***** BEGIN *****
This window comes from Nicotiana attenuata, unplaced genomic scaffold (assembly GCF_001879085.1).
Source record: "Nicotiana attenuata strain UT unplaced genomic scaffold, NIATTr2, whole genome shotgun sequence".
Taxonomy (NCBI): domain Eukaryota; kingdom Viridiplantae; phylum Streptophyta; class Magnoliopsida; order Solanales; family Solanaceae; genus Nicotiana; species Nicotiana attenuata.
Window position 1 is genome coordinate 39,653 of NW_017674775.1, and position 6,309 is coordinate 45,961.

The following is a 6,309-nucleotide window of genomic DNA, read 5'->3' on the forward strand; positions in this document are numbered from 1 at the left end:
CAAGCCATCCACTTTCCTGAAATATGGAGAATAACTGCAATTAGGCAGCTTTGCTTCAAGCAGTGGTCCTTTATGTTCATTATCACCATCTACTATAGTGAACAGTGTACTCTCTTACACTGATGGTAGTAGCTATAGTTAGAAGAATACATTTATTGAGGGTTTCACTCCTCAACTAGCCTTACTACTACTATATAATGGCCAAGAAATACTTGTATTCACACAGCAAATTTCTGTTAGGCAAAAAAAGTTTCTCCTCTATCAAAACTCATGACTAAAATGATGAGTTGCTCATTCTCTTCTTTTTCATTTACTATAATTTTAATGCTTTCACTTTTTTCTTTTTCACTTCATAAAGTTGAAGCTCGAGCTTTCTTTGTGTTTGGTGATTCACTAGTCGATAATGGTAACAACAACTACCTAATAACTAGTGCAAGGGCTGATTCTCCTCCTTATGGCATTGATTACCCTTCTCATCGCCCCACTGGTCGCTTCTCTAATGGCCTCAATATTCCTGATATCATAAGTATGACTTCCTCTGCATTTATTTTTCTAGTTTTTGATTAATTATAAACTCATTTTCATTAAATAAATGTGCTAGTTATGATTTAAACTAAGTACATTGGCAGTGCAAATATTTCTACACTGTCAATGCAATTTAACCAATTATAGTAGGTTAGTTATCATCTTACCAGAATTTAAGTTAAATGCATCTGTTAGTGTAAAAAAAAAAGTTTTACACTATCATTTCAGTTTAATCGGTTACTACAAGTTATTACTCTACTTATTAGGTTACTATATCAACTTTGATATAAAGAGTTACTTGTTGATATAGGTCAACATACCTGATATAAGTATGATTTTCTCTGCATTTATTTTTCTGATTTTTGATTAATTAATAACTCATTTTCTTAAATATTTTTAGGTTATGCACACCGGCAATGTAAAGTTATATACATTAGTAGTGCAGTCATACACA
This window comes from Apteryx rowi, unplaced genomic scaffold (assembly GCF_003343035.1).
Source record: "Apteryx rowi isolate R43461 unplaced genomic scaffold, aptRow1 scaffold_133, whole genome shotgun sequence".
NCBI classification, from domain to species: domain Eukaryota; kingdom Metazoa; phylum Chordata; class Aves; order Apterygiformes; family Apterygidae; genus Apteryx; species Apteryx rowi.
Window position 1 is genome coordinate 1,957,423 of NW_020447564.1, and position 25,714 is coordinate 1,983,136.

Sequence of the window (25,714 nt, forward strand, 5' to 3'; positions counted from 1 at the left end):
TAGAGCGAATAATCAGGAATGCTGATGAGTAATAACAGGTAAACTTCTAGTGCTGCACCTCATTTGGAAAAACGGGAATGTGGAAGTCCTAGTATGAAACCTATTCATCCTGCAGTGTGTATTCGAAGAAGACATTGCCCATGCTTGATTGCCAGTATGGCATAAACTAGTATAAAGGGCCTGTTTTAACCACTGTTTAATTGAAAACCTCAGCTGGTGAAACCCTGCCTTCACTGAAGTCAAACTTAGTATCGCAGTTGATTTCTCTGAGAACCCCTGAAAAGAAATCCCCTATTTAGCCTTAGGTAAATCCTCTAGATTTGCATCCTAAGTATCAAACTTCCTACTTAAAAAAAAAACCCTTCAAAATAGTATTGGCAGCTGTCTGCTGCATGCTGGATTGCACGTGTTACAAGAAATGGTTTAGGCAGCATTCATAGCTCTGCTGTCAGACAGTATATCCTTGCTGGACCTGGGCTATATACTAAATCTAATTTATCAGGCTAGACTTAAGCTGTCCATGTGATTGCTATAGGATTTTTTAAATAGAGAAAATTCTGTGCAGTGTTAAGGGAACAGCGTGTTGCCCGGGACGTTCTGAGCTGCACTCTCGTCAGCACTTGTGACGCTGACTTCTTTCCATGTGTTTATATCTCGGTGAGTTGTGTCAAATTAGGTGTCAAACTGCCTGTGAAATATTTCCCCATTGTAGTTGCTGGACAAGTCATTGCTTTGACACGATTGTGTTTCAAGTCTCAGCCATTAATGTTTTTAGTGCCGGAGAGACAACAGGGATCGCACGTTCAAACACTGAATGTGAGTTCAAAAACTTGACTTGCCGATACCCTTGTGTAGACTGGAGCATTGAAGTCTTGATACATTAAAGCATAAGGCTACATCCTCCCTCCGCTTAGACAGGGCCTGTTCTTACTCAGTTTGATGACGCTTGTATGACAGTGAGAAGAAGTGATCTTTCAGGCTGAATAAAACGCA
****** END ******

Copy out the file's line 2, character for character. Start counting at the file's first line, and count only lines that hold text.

Source record: "Nicotiana attenuata strain UT unplaced genomic scaffold, NIATTr2, whole genome shotgun sequence".